•  165
    An investigation of the lumps of thought
    Linguistics and Philosophy 12 (5). 1989.
  •  156
    Partition and revision: The semantics of counterfactuals
    Journal of Philosophical Logic 10 (2). 1981.
    The last section made it clear that an analysis which at first seems to fail is viable after all. It is viable if we let it depend on a partition function to be provided by the context of conversation. This analysis leaves certain traits of the partition function open. I have tried to show that this should be so. Specifying these traits as Pollock does leads to wrong predictions. And leaving them open endows counterfactuals with just the right amount of variability and vagueness
  •  112
    Phase theory and prosodic spellout: The case of verbs
    The Linguistic Review 24 (2-3): 93-135. 2007.
    In this article we will explore the consequences of adopting recent proposals by Chomsky, according to which the syntactic derivation proceeds in terms of phases. The notion of phase – through the associated notion of spellout – allows for an insightful theory of the fact that syntactic constituents receive default phrase stress not across the board, but as a function of yet-to-be-explicated conditions on their syntactic context. We will see that the phonological evi- dence requires us to modify…Read more
  •  103
    I will assume (without explicitly argue for it here) that the verb’s external argument is not an argument of the verb root itself, but is introduced by a separate head in a neo-Davidsonian way. The content argument can be saturated by DPs denoting the kinds of things that can be believed or reported.
  •  89
    The BPR assumes that we already know how sentences are partitioned into focused and backgrounded material, and this is quite legitimate, given the literature on the topic , von Stechow ). If the BPR was true, no more would have to be said about the meaning of focus. The behavior of whatever inferences are generated by backgrounding could be taken care of by theories dealing with the projection of presuppositions of the familiar kind, the presuppositions of definite descriptions, clefts, or facti…Read more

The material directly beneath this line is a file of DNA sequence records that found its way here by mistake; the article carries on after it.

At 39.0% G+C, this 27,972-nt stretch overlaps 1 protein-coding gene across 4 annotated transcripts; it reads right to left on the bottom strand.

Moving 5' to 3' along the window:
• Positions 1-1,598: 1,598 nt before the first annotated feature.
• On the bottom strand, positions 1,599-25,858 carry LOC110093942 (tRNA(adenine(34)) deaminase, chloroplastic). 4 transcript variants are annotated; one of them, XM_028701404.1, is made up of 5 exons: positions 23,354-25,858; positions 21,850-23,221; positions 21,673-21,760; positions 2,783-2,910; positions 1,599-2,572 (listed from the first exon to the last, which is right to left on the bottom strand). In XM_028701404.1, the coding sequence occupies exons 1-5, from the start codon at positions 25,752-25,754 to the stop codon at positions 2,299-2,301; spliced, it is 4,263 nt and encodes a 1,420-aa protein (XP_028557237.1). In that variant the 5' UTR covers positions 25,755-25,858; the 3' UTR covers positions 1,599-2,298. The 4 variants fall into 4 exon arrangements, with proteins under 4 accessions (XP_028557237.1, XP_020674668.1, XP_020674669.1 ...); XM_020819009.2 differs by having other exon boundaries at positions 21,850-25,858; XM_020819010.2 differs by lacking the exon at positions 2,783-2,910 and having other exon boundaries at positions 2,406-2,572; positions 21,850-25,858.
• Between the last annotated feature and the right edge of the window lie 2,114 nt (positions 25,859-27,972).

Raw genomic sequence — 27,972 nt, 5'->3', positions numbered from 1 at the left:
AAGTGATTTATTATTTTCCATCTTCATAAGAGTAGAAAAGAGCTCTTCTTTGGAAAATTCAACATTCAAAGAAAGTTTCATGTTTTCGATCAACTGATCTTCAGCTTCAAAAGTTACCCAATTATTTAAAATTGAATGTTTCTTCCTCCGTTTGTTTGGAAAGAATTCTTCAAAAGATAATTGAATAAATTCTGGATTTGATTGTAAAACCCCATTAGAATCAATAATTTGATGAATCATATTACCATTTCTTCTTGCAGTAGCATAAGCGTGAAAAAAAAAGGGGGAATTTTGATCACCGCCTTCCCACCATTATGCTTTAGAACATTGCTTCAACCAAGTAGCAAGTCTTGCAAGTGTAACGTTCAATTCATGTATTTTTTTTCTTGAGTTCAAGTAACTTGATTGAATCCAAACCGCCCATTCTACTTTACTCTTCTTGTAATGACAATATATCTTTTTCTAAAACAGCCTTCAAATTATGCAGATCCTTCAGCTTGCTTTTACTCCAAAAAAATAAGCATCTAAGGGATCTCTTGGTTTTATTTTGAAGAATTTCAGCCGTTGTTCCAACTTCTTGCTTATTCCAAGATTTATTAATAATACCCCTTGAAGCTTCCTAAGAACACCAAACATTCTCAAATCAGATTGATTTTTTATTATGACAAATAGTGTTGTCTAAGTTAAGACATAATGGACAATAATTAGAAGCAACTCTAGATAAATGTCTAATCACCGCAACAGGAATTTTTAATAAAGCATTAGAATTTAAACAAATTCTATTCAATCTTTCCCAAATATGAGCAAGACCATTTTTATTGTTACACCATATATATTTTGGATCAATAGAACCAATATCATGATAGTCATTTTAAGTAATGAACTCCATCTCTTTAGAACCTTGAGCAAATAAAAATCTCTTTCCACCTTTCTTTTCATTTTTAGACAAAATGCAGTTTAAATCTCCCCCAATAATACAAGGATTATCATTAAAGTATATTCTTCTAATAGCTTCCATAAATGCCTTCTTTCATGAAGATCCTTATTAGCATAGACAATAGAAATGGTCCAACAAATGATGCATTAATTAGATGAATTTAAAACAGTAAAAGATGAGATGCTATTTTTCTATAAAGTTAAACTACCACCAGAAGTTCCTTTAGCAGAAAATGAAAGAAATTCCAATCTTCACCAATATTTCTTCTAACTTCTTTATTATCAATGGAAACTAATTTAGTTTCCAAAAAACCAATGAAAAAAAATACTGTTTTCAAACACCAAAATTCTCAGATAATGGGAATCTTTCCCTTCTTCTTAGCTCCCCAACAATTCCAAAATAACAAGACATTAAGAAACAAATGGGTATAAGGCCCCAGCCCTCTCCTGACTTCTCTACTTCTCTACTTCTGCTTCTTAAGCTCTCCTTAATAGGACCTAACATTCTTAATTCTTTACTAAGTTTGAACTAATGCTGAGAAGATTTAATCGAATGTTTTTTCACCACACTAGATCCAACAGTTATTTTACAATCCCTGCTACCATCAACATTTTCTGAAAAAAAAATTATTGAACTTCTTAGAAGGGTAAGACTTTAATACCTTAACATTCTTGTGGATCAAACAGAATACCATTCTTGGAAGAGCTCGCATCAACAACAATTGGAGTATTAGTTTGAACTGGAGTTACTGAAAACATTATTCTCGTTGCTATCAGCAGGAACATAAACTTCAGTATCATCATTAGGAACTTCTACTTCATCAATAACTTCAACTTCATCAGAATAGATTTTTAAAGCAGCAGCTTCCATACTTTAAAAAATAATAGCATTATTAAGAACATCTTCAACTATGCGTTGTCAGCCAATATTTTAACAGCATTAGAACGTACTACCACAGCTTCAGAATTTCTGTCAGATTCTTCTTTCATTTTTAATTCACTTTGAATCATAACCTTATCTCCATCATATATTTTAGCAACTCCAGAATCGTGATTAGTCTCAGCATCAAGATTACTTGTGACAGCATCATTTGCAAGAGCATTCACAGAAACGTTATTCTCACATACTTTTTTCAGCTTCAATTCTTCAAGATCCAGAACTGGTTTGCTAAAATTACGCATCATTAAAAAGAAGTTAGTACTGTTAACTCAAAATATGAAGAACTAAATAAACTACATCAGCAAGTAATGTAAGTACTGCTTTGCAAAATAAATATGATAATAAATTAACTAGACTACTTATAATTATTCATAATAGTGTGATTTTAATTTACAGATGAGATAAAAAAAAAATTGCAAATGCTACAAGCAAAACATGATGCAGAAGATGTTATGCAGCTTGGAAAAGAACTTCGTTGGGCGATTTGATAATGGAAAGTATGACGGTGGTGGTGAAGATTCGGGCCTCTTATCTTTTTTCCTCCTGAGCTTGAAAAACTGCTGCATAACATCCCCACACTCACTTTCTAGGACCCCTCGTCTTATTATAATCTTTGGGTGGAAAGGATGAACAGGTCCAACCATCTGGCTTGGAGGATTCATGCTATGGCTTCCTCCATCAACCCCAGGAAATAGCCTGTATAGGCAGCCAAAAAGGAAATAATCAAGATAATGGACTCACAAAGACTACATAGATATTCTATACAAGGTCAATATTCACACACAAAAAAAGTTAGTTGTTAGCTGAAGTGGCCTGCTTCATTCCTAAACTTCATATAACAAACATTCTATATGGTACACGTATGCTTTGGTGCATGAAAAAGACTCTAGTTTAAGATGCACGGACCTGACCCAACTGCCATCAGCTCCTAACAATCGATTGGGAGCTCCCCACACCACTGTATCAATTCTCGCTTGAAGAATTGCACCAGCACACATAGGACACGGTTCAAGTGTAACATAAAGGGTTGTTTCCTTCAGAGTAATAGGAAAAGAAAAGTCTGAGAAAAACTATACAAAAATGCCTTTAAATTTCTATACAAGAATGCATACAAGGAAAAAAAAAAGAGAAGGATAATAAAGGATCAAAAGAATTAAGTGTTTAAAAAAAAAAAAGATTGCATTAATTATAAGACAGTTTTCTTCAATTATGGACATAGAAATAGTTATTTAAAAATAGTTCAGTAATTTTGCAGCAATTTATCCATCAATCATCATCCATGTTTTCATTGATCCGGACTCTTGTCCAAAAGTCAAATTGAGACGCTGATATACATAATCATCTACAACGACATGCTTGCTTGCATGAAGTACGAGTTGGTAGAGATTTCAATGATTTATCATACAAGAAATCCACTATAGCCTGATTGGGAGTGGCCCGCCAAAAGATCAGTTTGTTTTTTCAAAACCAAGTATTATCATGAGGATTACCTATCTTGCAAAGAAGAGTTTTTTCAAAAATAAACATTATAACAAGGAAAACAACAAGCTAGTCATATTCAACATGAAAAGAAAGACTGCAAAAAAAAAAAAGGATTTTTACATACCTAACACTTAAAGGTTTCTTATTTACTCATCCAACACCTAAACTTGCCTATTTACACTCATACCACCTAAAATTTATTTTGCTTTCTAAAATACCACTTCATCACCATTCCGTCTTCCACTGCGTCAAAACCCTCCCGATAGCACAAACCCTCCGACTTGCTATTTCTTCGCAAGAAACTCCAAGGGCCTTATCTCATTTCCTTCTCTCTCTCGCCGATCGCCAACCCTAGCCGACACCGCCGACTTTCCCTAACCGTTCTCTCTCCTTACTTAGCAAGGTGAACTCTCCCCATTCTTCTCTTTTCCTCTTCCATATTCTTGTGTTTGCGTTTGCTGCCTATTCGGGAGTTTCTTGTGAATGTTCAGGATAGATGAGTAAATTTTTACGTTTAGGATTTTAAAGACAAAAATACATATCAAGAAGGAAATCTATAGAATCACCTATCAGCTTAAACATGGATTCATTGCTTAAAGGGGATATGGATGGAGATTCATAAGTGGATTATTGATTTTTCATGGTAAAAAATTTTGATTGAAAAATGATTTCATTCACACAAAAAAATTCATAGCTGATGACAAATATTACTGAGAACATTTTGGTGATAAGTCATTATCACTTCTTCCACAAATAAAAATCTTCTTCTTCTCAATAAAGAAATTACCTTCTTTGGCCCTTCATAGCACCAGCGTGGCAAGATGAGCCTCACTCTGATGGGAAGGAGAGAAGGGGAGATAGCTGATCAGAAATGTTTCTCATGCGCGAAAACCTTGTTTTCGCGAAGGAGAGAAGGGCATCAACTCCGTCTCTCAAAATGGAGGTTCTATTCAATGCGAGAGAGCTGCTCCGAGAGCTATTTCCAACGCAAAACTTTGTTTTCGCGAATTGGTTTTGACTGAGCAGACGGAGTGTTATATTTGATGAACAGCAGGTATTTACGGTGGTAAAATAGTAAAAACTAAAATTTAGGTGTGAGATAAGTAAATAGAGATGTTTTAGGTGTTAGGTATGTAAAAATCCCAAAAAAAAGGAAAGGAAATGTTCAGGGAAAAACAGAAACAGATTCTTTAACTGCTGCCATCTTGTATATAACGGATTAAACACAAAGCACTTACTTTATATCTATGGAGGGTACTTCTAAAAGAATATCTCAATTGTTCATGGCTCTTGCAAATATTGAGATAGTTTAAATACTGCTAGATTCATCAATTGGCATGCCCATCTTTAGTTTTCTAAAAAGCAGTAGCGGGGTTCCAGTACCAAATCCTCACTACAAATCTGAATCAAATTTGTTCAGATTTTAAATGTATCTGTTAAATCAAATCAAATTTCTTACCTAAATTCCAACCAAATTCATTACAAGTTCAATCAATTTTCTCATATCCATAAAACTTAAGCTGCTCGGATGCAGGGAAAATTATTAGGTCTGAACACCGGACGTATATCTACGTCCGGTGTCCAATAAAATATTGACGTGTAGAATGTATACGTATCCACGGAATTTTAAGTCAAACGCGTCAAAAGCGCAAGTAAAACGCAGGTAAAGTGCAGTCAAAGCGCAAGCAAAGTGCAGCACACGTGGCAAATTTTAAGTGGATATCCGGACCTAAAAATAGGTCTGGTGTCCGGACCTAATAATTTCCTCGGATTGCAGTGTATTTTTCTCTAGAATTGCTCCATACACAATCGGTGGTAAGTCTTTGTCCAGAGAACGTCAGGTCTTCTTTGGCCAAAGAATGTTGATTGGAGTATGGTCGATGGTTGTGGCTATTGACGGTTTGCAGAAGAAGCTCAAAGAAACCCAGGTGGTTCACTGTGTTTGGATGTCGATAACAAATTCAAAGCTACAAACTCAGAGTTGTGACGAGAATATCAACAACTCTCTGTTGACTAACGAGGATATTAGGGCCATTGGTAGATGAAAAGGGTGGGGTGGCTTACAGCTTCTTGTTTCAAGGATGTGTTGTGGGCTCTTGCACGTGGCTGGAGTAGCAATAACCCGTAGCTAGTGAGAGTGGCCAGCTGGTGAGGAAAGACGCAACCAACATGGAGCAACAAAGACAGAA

•  68
    Kratzer 1998 proposes that certain indefinite determiners (at least in some of their uses) might be variables for (Skolemized) choice functions that receive a value from the utterance context. What does it mean for a choice function variable to receive a value from the context of utterance? How can a context provide such a function? To sharpen intuitions, here is an example describing a custom from my home town Mindelheim. After every funeral, all the mourners gathered around the still open grav…Read more
  •  63
    Quantification in Natural Languages (edited book)
    with Emmon Bach, Eloise Jelinek, and Barbara Partee
    Kluwer Academic Publishers. 1995.
    This extended collection of papers is the result of putting recent ideas on quantification to work on a wide variety of languages.
  •  59